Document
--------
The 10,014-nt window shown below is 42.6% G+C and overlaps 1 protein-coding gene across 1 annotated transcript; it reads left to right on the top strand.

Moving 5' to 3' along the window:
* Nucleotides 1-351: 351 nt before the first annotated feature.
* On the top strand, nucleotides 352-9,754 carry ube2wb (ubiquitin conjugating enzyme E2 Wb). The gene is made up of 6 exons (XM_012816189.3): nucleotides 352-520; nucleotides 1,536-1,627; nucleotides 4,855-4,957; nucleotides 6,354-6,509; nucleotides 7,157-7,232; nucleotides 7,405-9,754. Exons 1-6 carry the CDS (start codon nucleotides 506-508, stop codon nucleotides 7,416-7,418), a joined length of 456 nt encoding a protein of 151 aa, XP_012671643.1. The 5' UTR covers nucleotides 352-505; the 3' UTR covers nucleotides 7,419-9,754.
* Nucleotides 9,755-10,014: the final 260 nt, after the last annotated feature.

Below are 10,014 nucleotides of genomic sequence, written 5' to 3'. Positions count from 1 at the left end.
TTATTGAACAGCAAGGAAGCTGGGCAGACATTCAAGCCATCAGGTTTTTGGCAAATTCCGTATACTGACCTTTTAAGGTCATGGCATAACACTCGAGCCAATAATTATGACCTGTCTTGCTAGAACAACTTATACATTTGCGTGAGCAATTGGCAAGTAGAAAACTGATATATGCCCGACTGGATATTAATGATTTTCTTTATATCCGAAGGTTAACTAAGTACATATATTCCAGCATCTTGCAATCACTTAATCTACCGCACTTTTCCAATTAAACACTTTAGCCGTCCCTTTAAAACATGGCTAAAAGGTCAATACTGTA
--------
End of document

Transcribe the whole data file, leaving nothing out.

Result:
The 10,014-nt window shown below is 42.6% G+C and overlaps 1 protein-coding gene across 1 annotated transcript; it reads left to right on the top strand.

Moving 5' to 3' along the window:
* Nucleotides 1-351: 351 nt before the first annotated feature.
* On the top strand, nucleotides 352-9,754 carry ube2wb (ubiquitin conjugating enzyme E2 Wb). The gene is made up of 6 exons (XM_012816189.3): nucleotides 352-520; nucleotides 1,536-1,627; nucleotides 4,855-4,957; nucleotides 6,354-6,509; nucleotides 7,157-7,232; nucleotides 7,405-9,754. Exons 1-6 carry the CDS (start codon nucleotides 506-508, stop codon nucleotides 7,416-7,418), a joined length of 456 nt encoding a protein of 151 aa, XP_012671643.1. The 5' UTR covers nucleotides 352-505; the 3' UTR covers nucleotides 7,419-9,754.
* Nucleotides 9,755-10,014: the final 260 nt, after the last annotated feature.

Below are 10,014 nucleotides of genomic sequence, written 5' to 3'. Positions count from 1 at the left end.
TTATTGAACAGCAAGGAAGCTGGGCAGACATTCAAGCCATCAGGTTTTTGGCAAATTCCGTATACTGACCTTTTAAGGTCATGGCATAACACTCGAGCCAATAATTATGACCTGTCTTGCTAGAACAACTTATACATTTGCGTGAGCAATTGGCAAGTAGAAAACTGATATATGCCCGACTGGATATTAATGATTTTCTTTATATCCGAAGGTTAACTAAGTACATATATTCCAGCATCTTGCAATCACTTAATCTACCGCACTTTTCCAATTAAACACTTTAGCCGTCCCTTTAAAACATGGCTAAAAGGTCAATACTGTA